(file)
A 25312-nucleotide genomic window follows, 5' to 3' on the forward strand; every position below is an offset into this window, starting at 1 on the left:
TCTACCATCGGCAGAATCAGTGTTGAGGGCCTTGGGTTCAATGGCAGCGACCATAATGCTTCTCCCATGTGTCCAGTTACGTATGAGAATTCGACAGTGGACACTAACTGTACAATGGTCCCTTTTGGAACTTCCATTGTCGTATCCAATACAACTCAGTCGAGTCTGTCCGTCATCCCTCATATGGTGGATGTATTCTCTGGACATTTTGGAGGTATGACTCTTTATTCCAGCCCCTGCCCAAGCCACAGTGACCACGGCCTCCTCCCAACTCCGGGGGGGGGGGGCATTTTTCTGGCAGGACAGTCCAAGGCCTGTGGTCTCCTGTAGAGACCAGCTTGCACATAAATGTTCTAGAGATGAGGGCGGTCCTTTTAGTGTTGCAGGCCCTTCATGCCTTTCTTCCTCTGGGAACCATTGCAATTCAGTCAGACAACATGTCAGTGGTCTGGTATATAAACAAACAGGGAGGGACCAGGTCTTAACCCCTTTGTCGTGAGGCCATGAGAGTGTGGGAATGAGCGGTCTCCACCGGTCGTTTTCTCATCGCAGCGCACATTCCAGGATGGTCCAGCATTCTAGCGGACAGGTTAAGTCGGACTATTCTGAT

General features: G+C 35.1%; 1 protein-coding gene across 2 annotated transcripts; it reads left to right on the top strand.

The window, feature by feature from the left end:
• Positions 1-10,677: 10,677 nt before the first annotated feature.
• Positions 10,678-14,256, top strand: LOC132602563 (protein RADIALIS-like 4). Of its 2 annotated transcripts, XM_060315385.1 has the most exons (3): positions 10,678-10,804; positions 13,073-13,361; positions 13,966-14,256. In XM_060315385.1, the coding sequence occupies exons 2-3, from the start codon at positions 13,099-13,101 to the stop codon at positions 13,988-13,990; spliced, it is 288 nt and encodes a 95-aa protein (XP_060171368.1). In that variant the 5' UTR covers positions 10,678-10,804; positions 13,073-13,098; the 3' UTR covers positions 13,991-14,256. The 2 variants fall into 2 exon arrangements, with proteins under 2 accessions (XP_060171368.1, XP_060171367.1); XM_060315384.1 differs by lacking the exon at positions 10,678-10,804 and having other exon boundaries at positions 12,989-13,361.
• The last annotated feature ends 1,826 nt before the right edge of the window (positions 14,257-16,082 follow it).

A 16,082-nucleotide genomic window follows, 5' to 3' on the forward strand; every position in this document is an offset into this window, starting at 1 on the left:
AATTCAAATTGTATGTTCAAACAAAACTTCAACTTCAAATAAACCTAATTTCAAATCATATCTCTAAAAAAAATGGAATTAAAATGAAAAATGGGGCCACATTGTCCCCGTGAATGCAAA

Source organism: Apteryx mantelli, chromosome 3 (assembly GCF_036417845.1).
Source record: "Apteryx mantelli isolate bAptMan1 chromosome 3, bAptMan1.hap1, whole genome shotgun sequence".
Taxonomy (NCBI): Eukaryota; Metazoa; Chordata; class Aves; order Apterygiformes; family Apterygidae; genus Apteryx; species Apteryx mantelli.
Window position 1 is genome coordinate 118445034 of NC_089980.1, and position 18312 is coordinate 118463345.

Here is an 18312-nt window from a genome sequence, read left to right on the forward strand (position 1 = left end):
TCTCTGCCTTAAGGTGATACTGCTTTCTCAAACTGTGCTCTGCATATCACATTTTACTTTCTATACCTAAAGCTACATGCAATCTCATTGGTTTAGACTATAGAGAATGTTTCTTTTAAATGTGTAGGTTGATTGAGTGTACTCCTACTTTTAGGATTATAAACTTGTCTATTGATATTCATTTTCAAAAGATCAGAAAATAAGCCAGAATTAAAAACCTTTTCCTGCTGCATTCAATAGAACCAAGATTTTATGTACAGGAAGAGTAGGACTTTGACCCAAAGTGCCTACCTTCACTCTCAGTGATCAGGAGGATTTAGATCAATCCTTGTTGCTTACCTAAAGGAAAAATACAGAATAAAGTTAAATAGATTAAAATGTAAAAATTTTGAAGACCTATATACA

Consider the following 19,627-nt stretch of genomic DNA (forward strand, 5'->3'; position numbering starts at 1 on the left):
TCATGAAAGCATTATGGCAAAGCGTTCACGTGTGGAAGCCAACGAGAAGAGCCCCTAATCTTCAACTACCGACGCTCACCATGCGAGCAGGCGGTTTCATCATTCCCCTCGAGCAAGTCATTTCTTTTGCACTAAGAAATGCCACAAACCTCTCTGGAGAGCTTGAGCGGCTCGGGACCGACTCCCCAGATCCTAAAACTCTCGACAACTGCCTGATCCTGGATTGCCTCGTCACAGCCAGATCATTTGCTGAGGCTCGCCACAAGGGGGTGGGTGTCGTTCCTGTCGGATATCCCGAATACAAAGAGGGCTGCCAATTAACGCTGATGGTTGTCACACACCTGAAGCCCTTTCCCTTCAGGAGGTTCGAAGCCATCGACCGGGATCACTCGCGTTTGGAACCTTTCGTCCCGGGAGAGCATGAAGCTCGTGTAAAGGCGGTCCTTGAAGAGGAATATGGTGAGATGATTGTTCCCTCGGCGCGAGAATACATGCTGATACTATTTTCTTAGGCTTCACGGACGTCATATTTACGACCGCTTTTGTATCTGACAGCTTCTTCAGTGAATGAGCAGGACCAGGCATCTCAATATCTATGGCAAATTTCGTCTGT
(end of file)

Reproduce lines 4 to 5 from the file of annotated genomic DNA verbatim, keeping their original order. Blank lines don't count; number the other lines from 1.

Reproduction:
The window, feature by feature from the left end:
• Positions 1-10,677: 10,677 nt before the first annotated feature.